The myriad benefits of Venture Capital investing
By: Zane Schalkwyk, Sasfin Corporate Finance
In a drive to increase long-term investment in both private and junior mining businesses, SARS has allowed for a deduction for investment in qualifying venture capital companies under Section 12J of the Incomes Tax Act.
The effect of Section 12J is that it creates an opportunity through which a pool of financiers’ funds can be used to invest in private and junior mining businesses. This would facilitate growth in these sectors and create a potential source of scarce start-up funding.
How does it all work?
To qualify as an investor, one merely needs to be a tax payer with one’s tax affairs in order.
To qualify as a venture capital company, the business must be a SA-based with the sole objective being the management of investments in qualifying companies. The business must have its tax affairs in order and must be licensed in terms of section 7 of the FAIS Act. Once a business has been approved as a venture capital company, it needs to satisfy the following criteria at the end of each year of assessment:
How investors can benefit
The benefit for the investor is that taxpayers are allowed a 100% deduction in the amount spent on the subscription for shares in a venture capital company. There is no annual limit or lifetime limit on the total amount of the deduction.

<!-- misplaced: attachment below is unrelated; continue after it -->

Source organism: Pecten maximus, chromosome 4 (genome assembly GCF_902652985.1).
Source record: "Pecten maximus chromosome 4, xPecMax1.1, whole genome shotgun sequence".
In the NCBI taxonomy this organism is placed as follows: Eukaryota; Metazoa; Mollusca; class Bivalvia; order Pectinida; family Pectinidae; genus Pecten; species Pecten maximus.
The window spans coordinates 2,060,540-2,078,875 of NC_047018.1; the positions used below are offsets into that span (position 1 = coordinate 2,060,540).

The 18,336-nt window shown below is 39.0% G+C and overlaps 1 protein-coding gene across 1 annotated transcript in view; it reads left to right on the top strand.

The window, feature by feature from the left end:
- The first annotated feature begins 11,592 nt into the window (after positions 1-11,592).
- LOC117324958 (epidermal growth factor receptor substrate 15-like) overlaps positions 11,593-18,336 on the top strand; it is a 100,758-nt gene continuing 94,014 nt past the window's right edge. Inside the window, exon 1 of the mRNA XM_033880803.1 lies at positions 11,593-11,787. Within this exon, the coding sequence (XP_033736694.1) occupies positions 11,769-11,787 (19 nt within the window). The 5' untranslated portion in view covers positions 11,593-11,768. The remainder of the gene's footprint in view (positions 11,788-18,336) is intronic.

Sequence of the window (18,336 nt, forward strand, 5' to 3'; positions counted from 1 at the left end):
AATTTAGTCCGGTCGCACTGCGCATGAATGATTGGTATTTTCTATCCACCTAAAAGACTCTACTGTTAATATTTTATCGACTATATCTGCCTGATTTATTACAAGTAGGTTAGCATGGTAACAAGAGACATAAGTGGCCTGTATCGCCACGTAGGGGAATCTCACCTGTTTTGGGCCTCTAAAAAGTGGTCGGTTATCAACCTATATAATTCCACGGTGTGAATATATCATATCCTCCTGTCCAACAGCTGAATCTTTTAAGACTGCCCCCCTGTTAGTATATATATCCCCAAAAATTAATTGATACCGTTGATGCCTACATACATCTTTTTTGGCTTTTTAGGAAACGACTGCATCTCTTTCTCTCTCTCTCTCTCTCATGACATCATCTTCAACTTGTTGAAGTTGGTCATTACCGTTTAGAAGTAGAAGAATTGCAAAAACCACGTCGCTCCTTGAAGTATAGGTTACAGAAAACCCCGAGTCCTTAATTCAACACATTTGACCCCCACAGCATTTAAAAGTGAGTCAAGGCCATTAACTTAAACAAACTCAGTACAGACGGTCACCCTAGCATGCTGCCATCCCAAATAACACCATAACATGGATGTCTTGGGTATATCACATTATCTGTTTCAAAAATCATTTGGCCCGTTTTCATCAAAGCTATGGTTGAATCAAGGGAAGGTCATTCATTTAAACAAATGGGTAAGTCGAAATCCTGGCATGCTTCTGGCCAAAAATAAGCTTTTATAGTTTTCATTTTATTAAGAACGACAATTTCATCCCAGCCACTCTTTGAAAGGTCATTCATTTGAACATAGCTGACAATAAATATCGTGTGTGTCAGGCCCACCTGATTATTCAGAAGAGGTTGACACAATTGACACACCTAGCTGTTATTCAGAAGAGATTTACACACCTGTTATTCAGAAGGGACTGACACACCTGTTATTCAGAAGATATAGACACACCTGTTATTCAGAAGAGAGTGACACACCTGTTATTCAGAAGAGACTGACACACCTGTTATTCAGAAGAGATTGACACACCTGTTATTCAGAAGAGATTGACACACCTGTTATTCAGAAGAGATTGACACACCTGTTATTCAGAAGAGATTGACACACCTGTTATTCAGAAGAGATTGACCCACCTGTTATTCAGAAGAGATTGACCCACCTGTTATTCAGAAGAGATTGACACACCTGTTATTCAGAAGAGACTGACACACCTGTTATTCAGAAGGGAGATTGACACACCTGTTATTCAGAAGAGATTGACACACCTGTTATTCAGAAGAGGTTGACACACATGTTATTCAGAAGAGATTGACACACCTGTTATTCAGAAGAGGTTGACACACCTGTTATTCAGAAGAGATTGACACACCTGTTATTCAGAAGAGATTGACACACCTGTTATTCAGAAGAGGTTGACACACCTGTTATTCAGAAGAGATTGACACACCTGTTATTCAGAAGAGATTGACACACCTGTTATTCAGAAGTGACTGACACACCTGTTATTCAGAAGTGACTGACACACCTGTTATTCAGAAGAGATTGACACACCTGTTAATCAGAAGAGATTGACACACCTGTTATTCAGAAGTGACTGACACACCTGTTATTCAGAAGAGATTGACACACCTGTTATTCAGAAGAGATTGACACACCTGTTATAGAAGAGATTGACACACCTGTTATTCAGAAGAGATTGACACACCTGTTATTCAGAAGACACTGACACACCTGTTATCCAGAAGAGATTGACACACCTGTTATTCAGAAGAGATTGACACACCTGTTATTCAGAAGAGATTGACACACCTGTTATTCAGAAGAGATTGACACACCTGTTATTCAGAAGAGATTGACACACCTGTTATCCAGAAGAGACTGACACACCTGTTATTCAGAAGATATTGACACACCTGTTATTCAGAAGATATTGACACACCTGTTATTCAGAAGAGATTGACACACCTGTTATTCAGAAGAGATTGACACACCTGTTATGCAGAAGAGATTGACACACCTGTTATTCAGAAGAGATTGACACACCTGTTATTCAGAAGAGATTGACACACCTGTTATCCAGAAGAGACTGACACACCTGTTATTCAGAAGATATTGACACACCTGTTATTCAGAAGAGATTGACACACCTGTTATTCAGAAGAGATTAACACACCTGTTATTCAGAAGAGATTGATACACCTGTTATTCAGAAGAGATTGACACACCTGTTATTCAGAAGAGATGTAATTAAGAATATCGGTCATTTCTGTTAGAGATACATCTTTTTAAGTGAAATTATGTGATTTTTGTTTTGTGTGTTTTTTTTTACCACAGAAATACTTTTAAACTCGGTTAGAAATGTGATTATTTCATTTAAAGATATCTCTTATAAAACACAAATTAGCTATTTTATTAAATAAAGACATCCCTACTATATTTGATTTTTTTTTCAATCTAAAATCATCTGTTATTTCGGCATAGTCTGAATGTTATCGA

The effect of the deduction is that the net cost of investment will reduce by the effective tax rate affecting the person while the value of the investment remains the same. This is an immediate increase in the return for the investor.
There is also no recoupment of the deduction, provided that the venture capital company shares are held for a period of no less than five years. This deters speculators and encourages long-term investing which is much needed.
Not without challenges
One of the minor drawbacks of new legislation is that it is still under assessment and will only be available until 30 June 2021, at which time the scheme will be reassessed and its merits evaluated.
Another drawback is that it is only applicable for the subscription of new shares, meaning any “second-hand shares” acquired by investors will not attract the same deduction. The new legislation will also not be applicable to debt or hybrid instruments.